Methods For Functional Inference In The Proteome And Interactome
Meyer, Michael Joseph
Over the past several decades, biology has become an increasingly data-driven science. Due in large part to new techniques that allow massive collection of biological data, including next-generation sequencing and high-throughput experimental screening, many of the limitations currently facing the field are in the organization and interpretation of these data. In this dissertation, I present several computational methods and resources designed to organize and perform functional inference on these systems-level biological data sources. In Chapters 2 and 3, I describe the construction of a database and web tool to aid in foundational genomics research by providing predictions of interacting protein domains in interactomes and all-by-all conversions of popular variant identification formats. In Chapter 4, I describe the construction of the first whole-interactome protein interaction network in the fission yeast S. pombe, and, through comparisons with other complete networks in human and the budding yeast S. cerevisiae, demonstrate principles of functional evolution. Finally, in Chapters 5 and 6, I propose two new methods for functional genomic inference—an algorithm to predict cancer driver genes and mutations through 3D atomic clustering of somatic mutations and an ensemble machine learning method to predict the 3D interfaces of protein interactions by taking into account the evolutionary relationships and biophysical properties of proteins. Taken together, this suite of computational resources will help researchers interpret biological function on a genomic scale.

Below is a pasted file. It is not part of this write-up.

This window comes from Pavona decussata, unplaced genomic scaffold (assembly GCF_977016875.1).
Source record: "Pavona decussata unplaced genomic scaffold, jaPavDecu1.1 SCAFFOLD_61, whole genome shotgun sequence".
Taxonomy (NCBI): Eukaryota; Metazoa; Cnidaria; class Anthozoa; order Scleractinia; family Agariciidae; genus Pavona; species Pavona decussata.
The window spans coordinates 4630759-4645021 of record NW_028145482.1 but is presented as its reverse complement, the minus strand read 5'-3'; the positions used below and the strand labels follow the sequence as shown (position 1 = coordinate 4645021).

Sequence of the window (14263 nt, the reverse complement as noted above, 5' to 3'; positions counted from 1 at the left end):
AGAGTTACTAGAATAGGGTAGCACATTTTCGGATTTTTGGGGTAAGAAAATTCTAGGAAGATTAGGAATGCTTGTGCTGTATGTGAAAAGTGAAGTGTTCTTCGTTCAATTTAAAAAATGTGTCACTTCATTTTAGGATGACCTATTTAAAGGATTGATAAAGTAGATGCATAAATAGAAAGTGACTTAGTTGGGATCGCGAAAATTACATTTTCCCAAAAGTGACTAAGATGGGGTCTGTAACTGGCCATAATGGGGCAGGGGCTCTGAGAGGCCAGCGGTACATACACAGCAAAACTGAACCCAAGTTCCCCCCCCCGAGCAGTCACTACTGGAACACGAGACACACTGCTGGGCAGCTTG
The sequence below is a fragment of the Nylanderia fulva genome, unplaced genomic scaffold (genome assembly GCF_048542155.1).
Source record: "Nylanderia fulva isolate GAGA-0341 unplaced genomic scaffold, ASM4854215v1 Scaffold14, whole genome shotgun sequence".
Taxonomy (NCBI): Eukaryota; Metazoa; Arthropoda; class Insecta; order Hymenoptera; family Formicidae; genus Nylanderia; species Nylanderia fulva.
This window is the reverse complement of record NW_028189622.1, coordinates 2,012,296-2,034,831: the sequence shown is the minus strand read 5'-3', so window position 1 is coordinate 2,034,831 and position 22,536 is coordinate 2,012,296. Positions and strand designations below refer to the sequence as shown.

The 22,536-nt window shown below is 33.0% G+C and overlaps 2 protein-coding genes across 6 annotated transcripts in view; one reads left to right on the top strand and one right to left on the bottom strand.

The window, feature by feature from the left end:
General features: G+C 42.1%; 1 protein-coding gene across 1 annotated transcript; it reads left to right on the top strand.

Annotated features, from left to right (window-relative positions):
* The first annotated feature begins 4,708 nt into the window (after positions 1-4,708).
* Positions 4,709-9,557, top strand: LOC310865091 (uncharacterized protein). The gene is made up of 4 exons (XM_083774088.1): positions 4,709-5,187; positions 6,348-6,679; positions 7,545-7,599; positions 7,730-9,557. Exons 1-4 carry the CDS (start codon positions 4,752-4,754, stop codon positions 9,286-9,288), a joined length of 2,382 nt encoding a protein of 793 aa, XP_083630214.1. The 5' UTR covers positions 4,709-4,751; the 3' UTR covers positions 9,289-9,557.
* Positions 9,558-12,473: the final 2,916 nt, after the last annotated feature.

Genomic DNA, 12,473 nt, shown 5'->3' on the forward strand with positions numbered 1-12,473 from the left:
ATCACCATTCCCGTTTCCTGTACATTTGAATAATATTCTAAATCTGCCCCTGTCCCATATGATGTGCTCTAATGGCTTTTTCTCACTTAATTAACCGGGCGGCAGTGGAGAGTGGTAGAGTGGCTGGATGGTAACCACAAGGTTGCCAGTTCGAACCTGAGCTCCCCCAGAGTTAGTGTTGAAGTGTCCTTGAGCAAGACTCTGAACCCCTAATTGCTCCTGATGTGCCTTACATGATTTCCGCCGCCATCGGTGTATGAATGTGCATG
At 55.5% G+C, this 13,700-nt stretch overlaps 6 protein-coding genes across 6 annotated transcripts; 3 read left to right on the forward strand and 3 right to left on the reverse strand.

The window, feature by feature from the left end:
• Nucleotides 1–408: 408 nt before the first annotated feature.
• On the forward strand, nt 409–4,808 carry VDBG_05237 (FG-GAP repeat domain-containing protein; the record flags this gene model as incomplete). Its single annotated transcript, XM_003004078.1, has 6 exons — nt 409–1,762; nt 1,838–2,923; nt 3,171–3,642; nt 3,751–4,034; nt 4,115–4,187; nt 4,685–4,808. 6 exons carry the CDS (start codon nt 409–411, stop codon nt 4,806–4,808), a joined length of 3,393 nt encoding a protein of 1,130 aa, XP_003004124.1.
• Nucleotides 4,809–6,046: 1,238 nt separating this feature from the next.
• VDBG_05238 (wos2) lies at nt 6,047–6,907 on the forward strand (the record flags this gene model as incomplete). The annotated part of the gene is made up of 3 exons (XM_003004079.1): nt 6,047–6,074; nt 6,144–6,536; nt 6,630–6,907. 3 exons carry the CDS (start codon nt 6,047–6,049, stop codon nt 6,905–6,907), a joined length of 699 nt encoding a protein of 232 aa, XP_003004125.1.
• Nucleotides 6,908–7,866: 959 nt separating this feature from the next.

Information science; Biology; Computer science
Myers, Christopher R; Elemento, Olivier; Bindel, David S.
Ph. D., Computational Biology
Doctor of Philosophy
dissertation or thesis